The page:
A tax on the sale of fossil fuels would decrease U.S. carbon dioxide emissions through 2050, according to the U.S. Energy Information Administration (EIA).
The EIA released Wednesday (Nov. 17) its Analysis of Carbon Fee Runs Using the Annual Energy Outlook 2021 that shows carbon fees as high as $35 per metric ton could decrease U.S. energy-related carbon dioxide (CO2) emissions by as much as 19% compared to 2020 levels. The emissions would decline the most in the first five to 10 years but decrease at a slower rate after that.
The tax would be implemented on the sale of fossil fuels based on the amount of CO2 emissions those fuels generate. The EIA studied three levels of carbon fees that would start in 2023, at about $15, $25 and $35 per metric ton of CO2. The fees would increase by 5% annually through 2050.
“In all the cases we considered, carbon fees would have a significant initial impact on CO2 emissions, though we do not see significant additional reductions after the first decade,” said EIA Acting Administrator Steve Nalley.
According to EIA’s Annual Energy Outlook 2021, after the pandemic, U.S. energy-related CO2 emissions are projected to fall through 2035 before leveling off and rising 5% over 2020 levels by 2050. A $15 carbon fee, which would increase to more than $56 in 2050, would reduce emissions 13% by 2050 over 2020 levels. Over the same period, a $25 carbon fee, which would increase to more than $94 in 2050, would reduce emissions by 17%, and a $35 carbon fee, which would increase to $132 by 2050, would reduce emissions by 19%.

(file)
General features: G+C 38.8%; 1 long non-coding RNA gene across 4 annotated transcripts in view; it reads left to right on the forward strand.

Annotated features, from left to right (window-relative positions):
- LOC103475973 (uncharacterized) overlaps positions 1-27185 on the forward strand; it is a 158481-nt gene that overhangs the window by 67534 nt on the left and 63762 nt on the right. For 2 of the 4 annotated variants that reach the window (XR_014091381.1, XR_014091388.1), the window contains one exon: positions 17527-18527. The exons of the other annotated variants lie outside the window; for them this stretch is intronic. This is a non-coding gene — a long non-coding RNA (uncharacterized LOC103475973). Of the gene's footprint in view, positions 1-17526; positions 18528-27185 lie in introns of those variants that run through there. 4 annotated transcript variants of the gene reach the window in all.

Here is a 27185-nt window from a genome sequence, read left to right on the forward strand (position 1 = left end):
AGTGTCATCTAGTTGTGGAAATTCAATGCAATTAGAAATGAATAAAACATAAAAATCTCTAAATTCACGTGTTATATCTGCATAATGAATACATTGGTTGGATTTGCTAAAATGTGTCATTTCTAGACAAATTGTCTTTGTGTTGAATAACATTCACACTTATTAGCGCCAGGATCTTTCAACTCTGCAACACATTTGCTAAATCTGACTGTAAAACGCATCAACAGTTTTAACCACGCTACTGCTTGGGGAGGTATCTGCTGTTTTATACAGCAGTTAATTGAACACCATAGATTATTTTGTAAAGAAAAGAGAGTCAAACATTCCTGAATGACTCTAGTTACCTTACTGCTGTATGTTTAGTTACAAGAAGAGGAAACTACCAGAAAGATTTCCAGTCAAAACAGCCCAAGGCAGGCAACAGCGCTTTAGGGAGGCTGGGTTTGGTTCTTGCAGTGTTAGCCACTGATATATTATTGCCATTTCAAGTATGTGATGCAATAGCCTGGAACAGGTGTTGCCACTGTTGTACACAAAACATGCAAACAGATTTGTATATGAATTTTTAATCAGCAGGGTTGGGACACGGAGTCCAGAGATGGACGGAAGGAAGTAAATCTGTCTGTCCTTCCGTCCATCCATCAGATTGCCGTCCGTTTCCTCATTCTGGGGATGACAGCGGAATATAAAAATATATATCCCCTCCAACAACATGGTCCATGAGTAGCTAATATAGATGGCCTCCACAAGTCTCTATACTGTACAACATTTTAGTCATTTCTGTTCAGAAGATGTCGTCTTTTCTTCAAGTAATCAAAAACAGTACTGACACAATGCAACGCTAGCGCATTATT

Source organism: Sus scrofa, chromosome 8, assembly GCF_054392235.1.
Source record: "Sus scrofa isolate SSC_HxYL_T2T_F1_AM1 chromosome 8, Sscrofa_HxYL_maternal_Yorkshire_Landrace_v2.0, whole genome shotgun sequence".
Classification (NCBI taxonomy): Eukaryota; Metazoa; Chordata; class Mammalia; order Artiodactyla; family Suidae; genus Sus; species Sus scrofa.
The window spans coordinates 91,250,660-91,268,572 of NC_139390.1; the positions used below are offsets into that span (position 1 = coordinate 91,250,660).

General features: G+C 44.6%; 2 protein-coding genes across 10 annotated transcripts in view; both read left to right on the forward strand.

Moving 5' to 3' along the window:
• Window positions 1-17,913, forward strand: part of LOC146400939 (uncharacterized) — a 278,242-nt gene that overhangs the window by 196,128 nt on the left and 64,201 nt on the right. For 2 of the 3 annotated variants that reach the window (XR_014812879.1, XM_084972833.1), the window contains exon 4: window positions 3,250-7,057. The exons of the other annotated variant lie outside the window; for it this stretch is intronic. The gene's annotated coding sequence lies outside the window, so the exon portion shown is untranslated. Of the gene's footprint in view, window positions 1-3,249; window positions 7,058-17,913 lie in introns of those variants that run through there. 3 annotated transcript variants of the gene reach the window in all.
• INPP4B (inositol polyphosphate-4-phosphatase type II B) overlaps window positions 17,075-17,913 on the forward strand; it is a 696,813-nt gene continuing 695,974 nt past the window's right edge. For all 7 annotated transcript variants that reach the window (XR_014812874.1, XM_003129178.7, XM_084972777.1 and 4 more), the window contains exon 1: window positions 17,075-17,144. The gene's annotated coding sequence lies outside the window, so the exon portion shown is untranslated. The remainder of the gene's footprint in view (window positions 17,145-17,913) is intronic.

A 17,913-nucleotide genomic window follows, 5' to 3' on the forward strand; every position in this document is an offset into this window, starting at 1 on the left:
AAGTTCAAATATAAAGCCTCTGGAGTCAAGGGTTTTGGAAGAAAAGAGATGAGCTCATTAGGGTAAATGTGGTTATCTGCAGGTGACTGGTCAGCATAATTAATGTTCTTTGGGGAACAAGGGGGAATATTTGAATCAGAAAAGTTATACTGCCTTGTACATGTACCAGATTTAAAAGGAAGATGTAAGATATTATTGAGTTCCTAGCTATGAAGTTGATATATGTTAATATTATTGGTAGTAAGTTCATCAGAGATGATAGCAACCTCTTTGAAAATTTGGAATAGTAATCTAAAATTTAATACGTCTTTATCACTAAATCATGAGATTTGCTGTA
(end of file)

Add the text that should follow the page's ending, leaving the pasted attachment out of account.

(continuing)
Carbon fees would have a downstream effect on the energy sector beyond emissions, according to the EIA. For example, the existing U.S. nuclear power capacity would be less likely to retire, while renewable energy capacity would increase more rapidly.
“The U.S. electric power sector is most responsive to the carbon fees in our projections, as coal would lose market share to less carbon-intensive options such as natural gas and renewables,” Nalley said. “We project that 280 gigawatts of additional renewable energy capacity would come online by 2050 with a carbon fee compared to our baseline projections.”
Link here for the report.